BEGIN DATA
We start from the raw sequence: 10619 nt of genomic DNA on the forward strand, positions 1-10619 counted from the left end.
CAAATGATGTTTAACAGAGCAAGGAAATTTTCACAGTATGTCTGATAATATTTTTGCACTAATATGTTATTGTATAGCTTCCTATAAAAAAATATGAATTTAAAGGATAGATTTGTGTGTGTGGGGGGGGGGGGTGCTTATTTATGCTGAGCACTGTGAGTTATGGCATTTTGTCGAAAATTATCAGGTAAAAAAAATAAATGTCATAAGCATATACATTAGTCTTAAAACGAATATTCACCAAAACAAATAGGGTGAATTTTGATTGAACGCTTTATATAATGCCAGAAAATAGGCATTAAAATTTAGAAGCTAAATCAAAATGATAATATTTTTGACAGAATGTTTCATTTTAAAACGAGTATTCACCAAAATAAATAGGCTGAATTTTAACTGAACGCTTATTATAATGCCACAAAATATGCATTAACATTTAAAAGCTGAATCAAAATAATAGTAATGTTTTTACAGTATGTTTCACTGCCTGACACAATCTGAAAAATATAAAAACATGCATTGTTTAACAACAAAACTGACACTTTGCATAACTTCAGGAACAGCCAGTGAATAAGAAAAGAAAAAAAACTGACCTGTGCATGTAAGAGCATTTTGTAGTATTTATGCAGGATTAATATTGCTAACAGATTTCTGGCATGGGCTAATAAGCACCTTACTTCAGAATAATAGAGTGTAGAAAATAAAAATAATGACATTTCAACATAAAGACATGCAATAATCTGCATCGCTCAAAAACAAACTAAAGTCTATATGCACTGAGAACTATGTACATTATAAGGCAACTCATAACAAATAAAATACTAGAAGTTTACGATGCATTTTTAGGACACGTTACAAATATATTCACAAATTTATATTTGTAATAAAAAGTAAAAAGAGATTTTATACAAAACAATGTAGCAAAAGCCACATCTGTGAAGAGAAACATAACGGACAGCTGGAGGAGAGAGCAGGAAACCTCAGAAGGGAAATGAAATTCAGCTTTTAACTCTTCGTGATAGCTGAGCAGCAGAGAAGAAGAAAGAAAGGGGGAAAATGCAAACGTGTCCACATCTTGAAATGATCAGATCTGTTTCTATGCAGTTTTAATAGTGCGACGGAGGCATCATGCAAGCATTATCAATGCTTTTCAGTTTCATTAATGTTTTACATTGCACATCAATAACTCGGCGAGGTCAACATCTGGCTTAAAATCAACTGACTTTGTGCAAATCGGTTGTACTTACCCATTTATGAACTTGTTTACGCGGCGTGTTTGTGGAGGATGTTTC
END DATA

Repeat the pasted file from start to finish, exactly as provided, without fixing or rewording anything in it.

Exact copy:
We start from the raw sequence: 10619 nt of genomic DNA on the forward strand, positions 1-10619 counted from the left end.
CAAATGATGTTTAACAGAGCAAGGAAATTTTCACAGTATGTCTGATAATATTTTTGCACTAATATGTTATTGTATAGCTTCCTATAAAAAAATATGAATTTAAAGGATAGATTTGTGTGTGTGGGGGGGGGGGGTGCTTATTTATGCTGAGCACTGTGAGTTATGGCATTTTGTCGAAAATTATCAGGTAAAAAAAATAAATGTCATAAGCATATACATTAGTCTTAAAACGAATATTCACCAAAACAAATAGGGTGAATTTTGATTGAACGCTTTATATAATGCCAGAAAATAGGCATTAAAATTTAGAAGCTAAATCAAAATGATAATATTTTTGACAGAATGTTTCATTTTAAAACGAGTATTCACCAAAATAAATAGGCTGAATTTTAACTGAACGCTTATTATAATGCCACAAAATATGCATTAACATTTAAAAGCTGAATCAAAATAATAGTAATGTTTTTACAGTATGTTTCACTGCCTGACACAATCTGAAAAATATAAAAACATGCATTGTTTAACAACAAAACTGACACTTTGCATAACTTCAGGAACAGCCAGTGAATAAGAAAAGAAAAAAAACTGACCTGTGCATGTAAGAGCATTTTGTAGTATTTATGCAGGATTAATATTGCTAACAGATTTCTGGCATGGGCTAATAAGCACCTTACTTCAGAATAATAGAGTGTAGAAAATAAAAATAATGACATTTCAACATAAAGACATGCAATAATCTGCATCGCTCAAAAACAAACTAAAGTCTATATGCACTGAGAACTATGTACATTATAAGGCAACTCATAACAAATAAAATACTAGAAGTTTACGATGCATTTTTAGGACACGTTACAAATATATTCACAAATTTATATTTGTAATAAAAAGTAAAAAGAGATTTTATACAAAACAATGTAGCAAAAGCCACATCTGTGAAGAGAAACATAACGGACAGCTGGAGGAGAGAGCAGGAAACCTCAGAAGGGAAATGAAATTCAGCTTTTAACTCTTCGTGATAGCTGAGCAGCAGAGAAGAAGAAAGAAAGGGGGAAAATGCAAACGTGTCCACATCTTGAAATGATCAGATCTGTTTCTATGCAGTTTTAATAGTGCGACGGAGGCATCATGCAAGCATTATCAATGCTTTTCAGTTTCATTAATGTTTTACATTGCACATCAATAACTCGGCGAGGTCAACATCTGGCTTAAAATCAACTGACTTTGTGCAAATCGGTTGTACTTACCCATTTATGAACTTGTTTACGCGGCGTGTTTGTGGAGGATGTTTC